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Lessons served on court
September 24, 2010, 04:33 AM

Brian and Marisa Wachhorst were heartbroken when they learned their 10-year-old son, Riley, was diagnosed with Asperger's syndrome -- an autism spectrum disorder -- five years ago.

It was only natural. After all, the one thing parents want most is for their kids to grow up with a "normal" childhood.

"It's emotionally challenging for parents because you feel for them," Brian said.

But here's where the story turns for the better. Riley, along with her 8-year-old sister, Madeleine -- who has not been clinically diagnosed with Asperger's but shows all the same symptoms as her brother, Brian said -- have found their niche, and it happens to be on the tennis court. Riley and Madeleine have been playing the sport for a couple of years, but it was only this summer when they first started playing U.S.T.A. tournaments.

The two excelled immediately in their respective age divisions. Riley has played in seven tournaments this summer, making the finals of the Split Step 10-and-under Challenger tournament in South San Francisco on Aug. 7. Madeleine has played in four tournaments, winning the De Anza College 8-and-under singles Challenger four weeks ago.

The two -- Riley is a fifth grader and Madeleine a third grader at Washington Elementary School in Burlingame -- have showed tremendous consistency, making the quarterfinals of every tournament they've entered. More importantly, tennis has given the siblings a sense of identity, purpose and confidence.

"Excelling in tennis makes them feel more accepted and part of the inner circle," Brian said. "They've really gotten connected to friends through tennis, and they think of themselves as athletes now."

With the encouragement of their grandfather, Mafeo Roman, Riley and Madeleine started taking tennis more seriously a little over a year ago. Roman, who is still spry at age 85, drove his grandchildren to a number of tennis facilities, including Washington Park, San Mateo High, Balboa Park, Central Park and the College of San Mateo.

"And he still goes out there and takes them to the courts everyday," Brian said.

When Riley and Madeleine aren't playing at the aforementioned places, they're training at Peninsula Tennis Club. The two can simply walk to the facility because they live next door to it. The two also play A.Y.S.O. soccer, and remarkably, tennis has helped them on the pitch as well.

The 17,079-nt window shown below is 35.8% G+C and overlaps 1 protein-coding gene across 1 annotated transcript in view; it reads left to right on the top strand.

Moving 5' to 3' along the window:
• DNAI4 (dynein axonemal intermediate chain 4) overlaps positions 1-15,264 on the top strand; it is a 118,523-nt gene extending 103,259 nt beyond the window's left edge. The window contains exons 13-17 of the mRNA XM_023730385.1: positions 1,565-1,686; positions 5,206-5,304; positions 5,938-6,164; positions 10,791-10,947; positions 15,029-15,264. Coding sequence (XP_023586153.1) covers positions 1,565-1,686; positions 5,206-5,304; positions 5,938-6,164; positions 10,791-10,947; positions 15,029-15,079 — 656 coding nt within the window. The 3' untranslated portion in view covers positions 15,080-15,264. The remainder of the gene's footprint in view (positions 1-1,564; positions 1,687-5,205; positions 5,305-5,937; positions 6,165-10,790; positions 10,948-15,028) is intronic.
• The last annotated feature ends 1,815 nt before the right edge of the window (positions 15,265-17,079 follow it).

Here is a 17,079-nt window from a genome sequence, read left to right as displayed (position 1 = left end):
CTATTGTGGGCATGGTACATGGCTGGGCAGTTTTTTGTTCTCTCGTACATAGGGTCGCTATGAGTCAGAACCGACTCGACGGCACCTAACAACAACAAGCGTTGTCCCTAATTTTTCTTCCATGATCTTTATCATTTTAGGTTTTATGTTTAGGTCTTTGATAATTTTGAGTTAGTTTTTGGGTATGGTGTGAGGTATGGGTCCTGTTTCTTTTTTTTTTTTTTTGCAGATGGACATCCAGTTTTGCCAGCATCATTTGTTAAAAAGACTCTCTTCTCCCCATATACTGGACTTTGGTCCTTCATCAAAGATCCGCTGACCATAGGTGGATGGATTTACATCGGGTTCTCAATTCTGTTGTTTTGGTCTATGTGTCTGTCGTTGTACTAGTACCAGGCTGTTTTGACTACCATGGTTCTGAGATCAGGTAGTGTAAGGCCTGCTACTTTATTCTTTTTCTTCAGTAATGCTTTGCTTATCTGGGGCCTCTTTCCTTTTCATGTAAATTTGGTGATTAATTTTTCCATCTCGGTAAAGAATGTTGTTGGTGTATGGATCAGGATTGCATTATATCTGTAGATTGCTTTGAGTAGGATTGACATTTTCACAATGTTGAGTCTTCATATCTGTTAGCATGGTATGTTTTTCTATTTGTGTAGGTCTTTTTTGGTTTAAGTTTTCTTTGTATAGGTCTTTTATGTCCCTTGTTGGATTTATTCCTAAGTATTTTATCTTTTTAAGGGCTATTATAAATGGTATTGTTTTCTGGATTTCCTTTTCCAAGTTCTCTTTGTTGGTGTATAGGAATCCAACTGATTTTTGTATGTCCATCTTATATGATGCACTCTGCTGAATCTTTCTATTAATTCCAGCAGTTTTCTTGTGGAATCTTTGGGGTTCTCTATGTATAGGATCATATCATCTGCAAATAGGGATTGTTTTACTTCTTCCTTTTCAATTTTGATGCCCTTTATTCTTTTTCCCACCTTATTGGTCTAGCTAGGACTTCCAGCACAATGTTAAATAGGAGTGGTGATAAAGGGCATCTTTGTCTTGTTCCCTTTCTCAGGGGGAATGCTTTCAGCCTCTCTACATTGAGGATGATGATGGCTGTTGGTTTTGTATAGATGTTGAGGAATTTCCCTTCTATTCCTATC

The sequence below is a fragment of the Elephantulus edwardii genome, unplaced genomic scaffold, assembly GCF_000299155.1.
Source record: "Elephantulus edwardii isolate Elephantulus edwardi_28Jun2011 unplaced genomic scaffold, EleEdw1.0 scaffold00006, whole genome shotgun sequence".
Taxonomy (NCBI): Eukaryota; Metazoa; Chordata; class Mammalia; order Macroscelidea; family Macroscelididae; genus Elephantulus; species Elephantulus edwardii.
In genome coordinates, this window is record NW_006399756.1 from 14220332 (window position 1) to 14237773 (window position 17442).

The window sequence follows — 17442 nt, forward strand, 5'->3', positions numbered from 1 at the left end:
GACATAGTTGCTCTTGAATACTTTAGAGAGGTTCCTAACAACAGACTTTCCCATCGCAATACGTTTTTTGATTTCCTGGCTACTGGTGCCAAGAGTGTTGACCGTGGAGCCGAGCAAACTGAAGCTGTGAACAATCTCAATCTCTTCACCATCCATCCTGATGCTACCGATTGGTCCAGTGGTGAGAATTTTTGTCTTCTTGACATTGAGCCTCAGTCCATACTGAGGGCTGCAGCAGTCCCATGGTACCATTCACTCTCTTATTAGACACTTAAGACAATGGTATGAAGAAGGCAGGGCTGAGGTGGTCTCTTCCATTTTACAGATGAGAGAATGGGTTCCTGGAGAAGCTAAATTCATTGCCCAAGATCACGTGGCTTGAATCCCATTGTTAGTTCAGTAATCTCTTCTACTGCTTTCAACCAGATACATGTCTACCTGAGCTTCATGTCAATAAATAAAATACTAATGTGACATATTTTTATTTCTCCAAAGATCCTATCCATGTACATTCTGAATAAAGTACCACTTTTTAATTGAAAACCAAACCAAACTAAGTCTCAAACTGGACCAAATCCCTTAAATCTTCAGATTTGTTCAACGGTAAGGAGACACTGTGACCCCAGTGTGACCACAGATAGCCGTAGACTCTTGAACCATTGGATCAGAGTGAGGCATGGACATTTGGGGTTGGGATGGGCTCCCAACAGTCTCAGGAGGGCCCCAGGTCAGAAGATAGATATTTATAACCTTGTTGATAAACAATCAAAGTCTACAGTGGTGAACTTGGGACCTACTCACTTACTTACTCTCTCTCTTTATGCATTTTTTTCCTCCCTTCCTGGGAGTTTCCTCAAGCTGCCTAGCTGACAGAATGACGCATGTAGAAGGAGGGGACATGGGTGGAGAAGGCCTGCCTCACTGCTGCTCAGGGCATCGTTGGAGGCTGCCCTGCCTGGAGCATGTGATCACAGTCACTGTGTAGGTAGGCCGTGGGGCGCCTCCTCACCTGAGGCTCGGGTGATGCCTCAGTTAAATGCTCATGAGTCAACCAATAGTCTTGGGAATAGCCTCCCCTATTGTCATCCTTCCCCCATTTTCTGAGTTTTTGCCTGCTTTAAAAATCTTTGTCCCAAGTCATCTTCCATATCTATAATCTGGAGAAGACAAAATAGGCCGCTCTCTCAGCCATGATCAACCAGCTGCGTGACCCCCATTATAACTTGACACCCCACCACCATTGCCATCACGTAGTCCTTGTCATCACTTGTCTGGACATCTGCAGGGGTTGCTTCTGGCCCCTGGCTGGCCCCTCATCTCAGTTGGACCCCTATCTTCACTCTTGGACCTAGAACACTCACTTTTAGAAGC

"They used to be (cherry) pickers, shy and out of action," Brian said. "And now they're in the action with their teammates, and I think lot of that has to with tennis and bringing their shyness out."

Indeed, sports have empowered Riley and Madeleine to newfound heights. The two have teamed up to play some doubles together for the Menlo Circus Club in Atherton, beating older teams in the process. Madeleine said her favorite shot is her backhand, and Riley soaks up the game 24/7, watching the Tennis Channel whenever he's not playing.

"My favorite player is Rafael Nadal," said Riley, who likes to wear his tennis outfit to school on occasion. "When I get older, I want to be a pro on TV. I like tennis because it's fun playing with people, getting good rallies and winning. Tennis gives me confidence."

Society can be cruel, harsh and demeaning at times. People who aren't considered "normal" can have a tough time adjusting in society. Although Riley and Madeleine are considered "different," they're highly functional. If you just looked at them, there's no discernible difference with the rest of their peers. It's only when people talk to them that their social differences come out.

"They might appear shy or look off to the side when you talk to them," Brian said. "Autistic kids have challenges interacting with people, and when kids are like that, people think they're misbehaved. But they're very pure, innocent and highly functional. Academically, they're doing just fine and what's endearing about them is they try so hard to compensate for their challenges."

Sure, Riley and Madeleine might have their quirks, but don't we all? The question is, shouldn't we embrace the quirks and idiosyncrasies in people rather than look down upon them? Why are we so quick to judge when none of us are infallible? There's an inspirational quote by an unknown author that reads: "Don't judge those who try and fail, judge those who fail to try."

Well, Riley and Madeleine are trying -- one day at a time -- resulting in a triumph of the human spirit.

"It's inspiring to see them do so well," Brian said. "Even though they're socially challenged, they're in the mainstream."

And that tells you everything you need to know about Riley and Madeleine Wachhorst, a dynamic duo indeed.


The CSM baseball team transferred 12 players from this year's state championship, runner-up squad to four-year universities on either an athletic or academic scholarship. The list includes Ryan Allgrove (UC Davis), Pat Burford (York College), Justin Burns (UC San Diego), O'Koyea Dickson (Sonoma State), Trevor Pasiecznik (San Francisco State), Steven Riddle (Hawaii-Hilo), Josh Saio (Concordia), Andrew Suvunnachuen (SF State), Josh Trejo (York), Joey Wallace (UC Santa Barbara), Nick White (Sonoma State) and Thomas Wood (SF State).


When Notre Dame de Namur senior Ryan Sheffer won the Sonoma State Invitational golf tournament Monday, he made some history in the process. By capturing the grueling, two-day, three-round, 54-hole event, Sheffer became the first golfer in school history to win an individual championship. The event started Sunday at Santa Rosa Golf and Country Club, with Sheffer shooting an even-par 72. He came back the next day and shot a 70 before firing off another solid 72 for a 214 total. That put Sheffer in a playoff, which he won on the first hole.

Emanuel Lee can be reached: and (650) 344 5200, ext. 109.

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